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possessions within, but not without Europe; a subterfuge said to have been suggested to the foreign secretary Morville, by one of the Austrian plenipotentiaries at Cambrai. *)

The English Court was in a no more improved frame of mind than the French. Immediately after the issue of the charter, the States sent Pesters, their resident at Brussels, to George I. at Hanover, with a commission to arrange with the English statesmen, the steps necessary to the final and utter extinction of the Ostend trade. He was received somewhat coolly: the King refused to give a written declaration, so long as the States, who were more concerned in the trade than he, had not submitted their plan to him, and declared the form which an appeal to his guarantee would take. 2) Obviously, he was unprepared to take strong measures, and still further to take the initiative. It took Pesters two months to draw from Townshend the admission that George I. considered this affair to be a casus foederis (2 October 1723).3)

The Court at Vienna feit at ease and took courage. "I believe Prince Eugene and some of the first ministers here will be very reasonable about this commerce", wrote an informant of the English Court in May 1723;4) but in the beginning of 1724, the Conference unamimously resolved to maintain the Company, and even to consider the barrier treaty annulled ipso facto, if it were not recognized by neighbouring powers. 6)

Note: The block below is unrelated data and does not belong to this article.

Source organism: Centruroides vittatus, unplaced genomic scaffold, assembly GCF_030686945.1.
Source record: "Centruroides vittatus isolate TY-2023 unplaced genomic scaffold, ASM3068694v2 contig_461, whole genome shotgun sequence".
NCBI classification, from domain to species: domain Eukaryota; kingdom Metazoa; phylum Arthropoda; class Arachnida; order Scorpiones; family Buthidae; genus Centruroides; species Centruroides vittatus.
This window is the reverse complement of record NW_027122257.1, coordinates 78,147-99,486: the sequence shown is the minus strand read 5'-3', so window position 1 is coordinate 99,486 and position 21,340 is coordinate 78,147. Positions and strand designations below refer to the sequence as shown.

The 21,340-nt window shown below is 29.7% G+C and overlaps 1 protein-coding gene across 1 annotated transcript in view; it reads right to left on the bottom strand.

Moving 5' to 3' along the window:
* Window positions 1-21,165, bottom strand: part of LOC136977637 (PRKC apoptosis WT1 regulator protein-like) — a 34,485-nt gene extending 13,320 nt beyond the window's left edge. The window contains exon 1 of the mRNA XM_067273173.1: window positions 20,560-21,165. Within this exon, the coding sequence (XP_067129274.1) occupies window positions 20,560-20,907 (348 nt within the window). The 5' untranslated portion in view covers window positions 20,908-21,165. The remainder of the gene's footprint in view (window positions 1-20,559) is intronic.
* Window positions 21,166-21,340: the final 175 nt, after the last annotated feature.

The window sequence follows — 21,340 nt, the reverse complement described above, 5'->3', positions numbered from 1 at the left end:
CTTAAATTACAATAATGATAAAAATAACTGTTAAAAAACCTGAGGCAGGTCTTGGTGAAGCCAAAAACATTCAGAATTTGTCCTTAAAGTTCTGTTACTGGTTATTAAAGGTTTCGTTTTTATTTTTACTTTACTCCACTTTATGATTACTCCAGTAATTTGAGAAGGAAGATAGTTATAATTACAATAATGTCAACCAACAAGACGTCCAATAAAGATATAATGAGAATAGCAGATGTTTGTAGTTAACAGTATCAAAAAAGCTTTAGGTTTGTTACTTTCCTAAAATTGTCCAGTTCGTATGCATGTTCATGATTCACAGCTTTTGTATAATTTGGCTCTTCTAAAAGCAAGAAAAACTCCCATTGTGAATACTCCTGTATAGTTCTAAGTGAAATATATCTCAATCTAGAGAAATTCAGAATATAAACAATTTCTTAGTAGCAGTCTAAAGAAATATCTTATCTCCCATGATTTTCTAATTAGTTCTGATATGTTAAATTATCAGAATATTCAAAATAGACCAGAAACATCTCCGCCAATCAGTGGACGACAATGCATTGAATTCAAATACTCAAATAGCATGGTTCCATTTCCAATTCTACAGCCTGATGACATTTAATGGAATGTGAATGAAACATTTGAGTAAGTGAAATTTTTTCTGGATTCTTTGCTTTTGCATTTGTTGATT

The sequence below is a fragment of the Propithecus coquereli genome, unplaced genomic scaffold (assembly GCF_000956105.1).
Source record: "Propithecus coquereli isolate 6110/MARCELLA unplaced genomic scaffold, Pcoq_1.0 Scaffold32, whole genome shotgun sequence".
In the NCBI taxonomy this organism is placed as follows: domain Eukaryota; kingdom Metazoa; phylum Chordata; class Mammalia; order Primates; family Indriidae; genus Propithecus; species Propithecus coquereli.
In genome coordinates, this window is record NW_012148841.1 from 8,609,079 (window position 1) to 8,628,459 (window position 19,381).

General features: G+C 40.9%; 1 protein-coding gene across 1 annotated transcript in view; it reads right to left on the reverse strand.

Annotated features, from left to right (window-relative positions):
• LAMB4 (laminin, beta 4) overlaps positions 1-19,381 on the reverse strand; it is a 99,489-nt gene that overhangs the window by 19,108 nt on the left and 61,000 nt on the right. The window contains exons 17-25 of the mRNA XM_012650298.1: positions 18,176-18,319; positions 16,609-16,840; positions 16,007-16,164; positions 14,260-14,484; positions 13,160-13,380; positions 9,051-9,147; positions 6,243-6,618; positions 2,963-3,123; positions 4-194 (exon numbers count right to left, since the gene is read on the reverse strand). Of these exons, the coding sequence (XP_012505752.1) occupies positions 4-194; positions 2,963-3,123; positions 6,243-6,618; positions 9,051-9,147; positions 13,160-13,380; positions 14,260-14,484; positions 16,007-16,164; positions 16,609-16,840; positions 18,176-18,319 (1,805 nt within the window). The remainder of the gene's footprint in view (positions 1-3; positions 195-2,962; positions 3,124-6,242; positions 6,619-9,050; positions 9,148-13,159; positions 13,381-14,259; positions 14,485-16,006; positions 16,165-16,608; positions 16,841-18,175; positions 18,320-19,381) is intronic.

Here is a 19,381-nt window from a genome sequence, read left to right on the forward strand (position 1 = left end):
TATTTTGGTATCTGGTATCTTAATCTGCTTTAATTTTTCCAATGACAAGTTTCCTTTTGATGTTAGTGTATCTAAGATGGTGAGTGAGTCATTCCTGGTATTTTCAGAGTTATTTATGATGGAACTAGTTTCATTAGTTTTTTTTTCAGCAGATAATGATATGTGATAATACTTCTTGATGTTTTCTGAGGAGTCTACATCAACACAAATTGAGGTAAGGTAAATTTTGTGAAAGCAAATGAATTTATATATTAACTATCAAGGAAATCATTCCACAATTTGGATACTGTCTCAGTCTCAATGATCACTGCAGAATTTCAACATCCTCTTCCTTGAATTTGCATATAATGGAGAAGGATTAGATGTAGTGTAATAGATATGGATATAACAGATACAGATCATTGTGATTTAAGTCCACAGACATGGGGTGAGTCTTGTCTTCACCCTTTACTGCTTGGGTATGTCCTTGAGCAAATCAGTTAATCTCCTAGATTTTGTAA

Some weeks after this resolution had been passed, on the 2Öth of January 1724, the Congress of Cambrai was formally opened. It had, as has been said, to settle several outstanding differences between Spain and Austria. The Republic also wished her differences with Austria to be dealt with, but could not bring them forward herself, as she did not take part in the Congress. The task must therefore be entrusted to a participating power; but neither France nor England had, as yet, her interests at heart. Spain, how-

') Huisman, op. cit. 315.

') Ibid: 246.

3) Ibid: 314; from this page of Huisman Bourgeois (Secret de Dubois, 375, note 5) quotes the following words "II est vrai, que si Townshend appuyait energiquement les Hollandais, Walpole refusait de se laisser entrainer a une guerre." Bourgeois has not however, found these words at this page or elsewhere in Huisman's book.

4) The sentence continues as follows: "but it is certain the Emperor has it entirely at heart as much as is possible to imagine," Pribram op. cit. I, 446 note.

5) Huisman, op. cit. 316.